Like many of you, I’ve been marveling at the number of “pretty birds” coming through our backyards—grosbeaks, orioles, tanagers, and the like. My social media feeds are just full of amazingly colorful pictures! Many times in the past several weeks I have celebrated the timing of this seemingly banner year of bright and beautiful visitors to yards while an abundance of folks are actually home to enjoy them, folks who are closely paying attention to their avian visitors, some of whom are keenly bird watching for the first time!
But, in the back of my mind, as someone who is annually tuned in to the birds in my yard and local patches in the spring, something nagged at me: What is going on that we are seeing so many of these birds? If there is one thing I have learned about bird behavior in my decade as a birder, it is that birds are usually motivated by one thing: food.
I had not gotten any further than wondering about this, but then last night, I saw a new blog post by Julie Zickefoose, Bird Watchers’ Digest columnist and one of the smartest and most intuitive naturalists I know. Her post hit me like a ton of bricks. In her words, here is the gist of what is happening with our avian friends:
“This is an unprecedented, grindingly cold, wet and insect-poor April and May. Insectivorous birds who normally tweetle away in the treetops, eating caterpillars along their way to their northerly breeding grounds, are being stopped in their tracks by starvation. Driven down to our feeders. They’re beautiful and entertaining, but make no mistake: they are also desperate. And those who scramble to provide food for them are doing hero’s work, keeping them alive so they can continue on their way when the weather finally does what it’s supposed to do in late April…mid May…late May…When will this ever end??”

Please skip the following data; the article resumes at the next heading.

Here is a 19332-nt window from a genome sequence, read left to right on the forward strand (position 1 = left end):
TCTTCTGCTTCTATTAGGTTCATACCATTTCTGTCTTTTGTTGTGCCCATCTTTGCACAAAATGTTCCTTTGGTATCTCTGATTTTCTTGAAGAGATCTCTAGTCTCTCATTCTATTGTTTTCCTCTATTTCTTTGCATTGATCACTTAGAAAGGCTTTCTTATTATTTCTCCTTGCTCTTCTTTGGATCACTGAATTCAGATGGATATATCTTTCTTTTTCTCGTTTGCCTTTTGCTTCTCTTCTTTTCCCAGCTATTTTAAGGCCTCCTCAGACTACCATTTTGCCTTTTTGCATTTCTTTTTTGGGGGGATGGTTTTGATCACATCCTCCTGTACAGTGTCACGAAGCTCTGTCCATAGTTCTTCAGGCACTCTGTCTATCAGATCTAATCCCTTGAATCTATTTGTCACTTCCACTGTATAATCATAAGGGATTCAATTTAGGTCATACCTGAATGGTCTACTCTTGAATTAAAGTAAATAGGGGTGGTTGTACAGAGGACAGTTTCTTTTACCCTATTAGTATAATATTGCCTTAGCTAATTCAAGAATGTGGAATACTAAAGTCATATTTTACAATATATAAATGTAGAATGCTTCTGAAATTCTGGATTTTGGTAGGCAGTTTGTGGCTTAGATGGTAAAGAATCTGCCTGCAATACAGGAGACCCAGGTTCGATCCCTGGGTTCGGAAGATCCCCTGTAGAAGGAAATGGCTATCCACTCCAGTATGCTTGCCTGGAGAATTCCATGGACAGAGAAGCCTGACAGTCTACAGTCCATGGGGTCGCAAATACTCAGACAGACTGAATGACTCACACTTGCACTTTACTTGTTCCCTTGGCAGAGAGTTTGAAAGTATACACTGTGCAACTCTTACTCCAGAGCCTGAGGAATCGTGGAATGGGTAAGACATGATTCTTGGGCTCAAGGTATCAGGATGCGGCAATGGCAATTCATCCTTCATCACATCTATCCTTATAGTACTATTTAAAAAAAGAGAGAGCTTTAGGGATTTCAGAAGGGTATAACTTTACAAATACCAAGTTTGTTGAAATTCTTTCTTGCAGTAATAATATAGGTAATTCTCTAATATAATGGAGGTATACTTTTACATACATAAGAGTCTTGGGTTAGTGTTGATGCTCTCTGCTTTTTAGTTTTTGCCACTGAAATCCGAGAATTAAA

HOLY COW. She’s right! We feed the birds in our yard for our viewing pleasure, to draw them closer to us, but birds don’t rely on our feeders to survive. They generally will pick natural sources in the wild over what we provide. Except in times of desperation.
I highly encourage you to read Julie’s post in full on her blog. She certainly is not trying to be a killjoy. In fact, she calls for us to keep doing what we’re doing—now with more purpose than ever:
“Stay on the mission! Keep those feeders stoked, my friends. You’re fighting the good fight for the birds we love. They’ve never needed you more than they do now.”
If you would like to try your hand at making her tried-and-true Zick Dough, you can find the recipe and other feeding tips and information here and here. The latter includes this video of Julie preparing a batch with her insightful commentary along the way: